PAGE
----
Fetterman’s Debate Challenges: Selling Policies and Proving He’s Fit to Serve
WASHINGTON—With voters in the presidential election still in many states reeling from the Republican sweep of the House and Senate last week, Hillary Clinton and Donald Trump are locked in a fiercely partisan battle over the economy, immigration, and national security.
In the debate over immigration, the two candidates are locked in a race to see who can be the strongest champion for “Dreamer” illegal immigrant children who were brought to the U.S. as children. It’s a debate that will test Democratic voters’ readiness to embrace the party that has been historically hostile to immigration.
The debate comes at a moment when one of those illegal immigrant children will begin kindergarten this week.
In contrast to Trump, Clinton sees the Dreamers as Americans in their own right.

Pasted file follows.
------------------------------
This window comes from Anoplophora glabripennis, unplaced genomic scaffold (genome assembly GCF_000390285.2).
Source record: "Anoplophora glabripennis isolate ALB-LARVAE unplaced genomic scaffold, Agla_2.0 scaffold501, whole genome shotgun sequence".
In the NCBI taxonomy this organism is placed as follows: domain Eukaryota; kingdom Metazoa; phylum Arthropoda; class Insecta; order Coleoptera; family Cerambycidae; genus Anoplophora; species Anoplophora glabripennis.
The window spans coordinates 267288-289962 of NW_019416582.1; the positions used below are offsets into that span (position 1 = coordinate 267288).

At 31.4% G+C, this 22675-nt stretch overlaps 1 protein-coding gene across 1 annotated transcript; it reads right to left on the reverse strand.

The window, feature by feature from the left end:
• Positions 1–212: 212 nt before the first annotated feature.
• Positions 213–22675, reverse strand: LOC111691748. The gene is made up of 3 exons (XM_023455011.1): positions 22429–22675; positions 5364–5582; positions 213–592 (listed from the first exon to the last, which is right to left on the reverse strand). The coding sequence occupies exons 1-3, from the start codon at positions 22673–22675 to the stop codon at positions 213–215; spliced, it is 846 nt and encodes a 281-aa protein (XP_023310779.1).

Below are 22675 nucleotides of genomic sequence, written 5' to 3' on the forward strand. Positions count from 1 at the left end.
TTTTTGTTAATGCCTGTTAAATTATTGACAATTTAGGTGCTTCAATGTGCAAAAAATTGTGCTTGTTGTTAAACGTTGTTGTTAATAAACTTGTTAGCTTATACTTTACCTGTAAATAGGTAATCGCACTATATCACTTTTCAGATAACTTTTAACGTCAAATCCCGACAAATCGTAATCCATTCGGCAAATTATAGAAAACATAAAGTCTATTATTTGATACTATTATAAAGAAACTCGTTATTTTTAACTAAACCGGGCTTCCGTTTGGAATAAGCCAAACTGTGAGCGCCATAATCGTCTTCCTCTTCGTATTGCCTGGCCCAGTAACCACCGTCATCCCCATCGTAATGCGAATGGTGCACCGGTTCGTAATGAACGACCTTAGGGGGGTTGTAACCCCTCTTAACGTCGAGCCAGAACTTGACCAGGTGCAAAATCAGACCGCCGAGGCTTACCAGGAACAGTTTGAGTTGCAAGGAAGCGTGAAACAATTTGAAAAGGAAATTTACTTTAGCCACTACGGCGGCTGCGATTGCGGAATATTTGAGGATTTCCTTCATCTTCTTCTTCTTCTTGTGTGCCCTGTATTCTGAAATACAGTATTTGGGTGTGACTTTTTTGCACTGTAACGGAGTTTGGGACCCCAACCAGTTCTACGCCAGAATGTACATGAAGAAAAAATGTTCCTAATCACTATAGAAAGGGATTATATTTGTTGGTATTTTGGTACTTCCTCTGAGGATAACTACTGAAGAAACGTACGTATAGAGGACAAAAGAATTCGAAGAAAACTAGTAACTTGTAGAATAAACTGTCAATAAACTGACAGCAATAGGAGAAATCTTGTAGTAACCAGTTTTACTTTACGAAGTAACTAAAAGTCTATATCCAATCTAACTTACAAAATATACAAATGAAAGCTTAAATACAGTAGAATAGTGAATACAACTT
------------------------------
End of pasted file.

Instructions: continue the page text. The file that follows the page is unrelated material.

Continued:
“I have known her for more than 20 years and I know that she is devoted to people who come here, work hard, do not become a burden on society and, hopefully, contribute to our country,” she said during an earlier debate.
In the GOP primary, Trump has been on the vanguard of a campaign to deport illegal immigrant children, and he has said he wants to start the process by removing about 1.8 million illegal immigrants, many of them from Mexico, immediately. His argument goes like this: Illegal immigrants have broken our laws, and the Obama administration didn’t do enough to stop them.
On Wednesday night in Las Vegas, Trump said he was prepared to deport all illegal immigrants in the country. “I don’t want people here. I don’t like them. They’re sending us the wrong kind of people,” he said.
Facing intense pressure to either drop his anti-immigrant rhetoric or backpedal on his commitment to deport “Dreamers,” Trump backtracked. “I’m not going to tell you what I’m going to do. I’m not going to tell you what I’m going to do. I’ll just start. I’m going to start,” he